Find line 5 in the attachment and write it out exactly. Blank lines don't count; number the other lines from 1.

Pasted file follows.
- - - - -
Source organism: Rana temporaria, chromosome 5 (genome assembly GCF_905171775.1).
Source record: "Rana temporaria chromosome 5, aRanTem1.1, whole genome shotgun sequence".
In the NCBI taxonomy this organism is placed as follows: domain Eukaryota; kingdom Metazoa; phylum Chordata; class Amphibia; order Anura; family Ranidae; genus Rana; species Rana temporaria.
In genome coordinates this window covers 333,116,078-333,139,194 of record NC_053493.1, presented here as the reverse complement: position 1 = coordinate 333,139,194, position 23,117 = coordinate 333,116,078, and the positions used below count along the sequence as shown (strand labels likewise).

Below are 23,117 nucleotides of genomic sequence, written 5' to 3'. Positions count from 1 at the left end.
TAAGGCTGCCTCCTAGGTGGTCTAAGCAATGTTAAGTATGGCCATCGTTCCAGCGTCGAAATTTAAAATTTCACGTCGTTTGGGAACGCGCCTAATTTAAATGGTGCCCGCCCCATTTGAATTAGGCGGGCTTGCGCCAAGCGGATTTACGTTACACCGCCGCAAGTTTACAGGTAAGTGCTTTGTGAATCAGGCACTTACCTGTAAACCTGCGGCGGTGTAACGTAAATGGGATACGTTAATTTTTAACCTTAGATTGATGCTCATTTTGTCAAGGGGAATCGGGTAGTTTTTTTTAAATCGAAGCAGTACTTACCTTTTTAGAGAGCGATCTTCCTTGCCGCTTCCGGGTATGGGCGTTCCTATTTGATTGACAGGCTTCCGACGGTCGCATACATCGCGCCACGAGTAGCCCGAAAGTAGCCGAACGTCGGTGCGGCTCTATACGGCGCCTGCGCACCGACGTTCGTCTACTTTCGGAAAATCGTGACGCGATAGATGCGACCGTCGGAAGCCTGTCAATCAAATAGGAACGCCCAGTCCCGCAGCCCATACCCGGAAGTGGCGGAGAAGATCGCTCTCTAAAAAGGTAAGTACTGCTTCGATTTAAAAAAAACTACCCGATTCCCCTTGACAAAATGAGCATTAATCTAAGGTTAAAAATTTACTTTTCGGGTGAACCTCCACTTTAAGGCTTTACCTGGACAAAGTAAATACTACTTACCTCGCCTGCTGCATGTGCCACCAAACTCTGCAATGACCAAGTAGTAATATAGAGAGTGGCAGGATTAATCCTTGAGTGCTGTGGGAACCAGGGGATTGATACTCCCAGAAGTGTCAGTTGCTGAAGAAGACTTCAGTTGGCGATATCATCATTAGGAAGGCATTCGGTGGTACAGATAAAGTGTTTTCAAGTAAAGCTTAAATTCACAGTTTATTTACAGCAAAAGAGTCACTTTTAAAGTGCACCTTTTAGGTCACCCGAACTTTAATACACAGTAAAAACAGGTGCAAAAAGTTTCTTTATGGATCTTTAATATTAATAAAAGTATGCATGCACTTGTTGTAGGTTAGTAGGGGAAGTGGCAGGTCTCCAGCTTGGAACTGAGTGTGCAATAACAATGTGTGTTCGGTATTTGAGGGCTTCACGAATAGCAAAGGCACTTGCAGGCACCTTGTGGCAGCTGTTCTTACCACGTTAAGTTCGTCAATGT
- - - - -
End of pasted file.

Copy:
Below are 23,117 nucleotides of genomic sequence, written 5' to 3'. Positions count from 1 at the left end.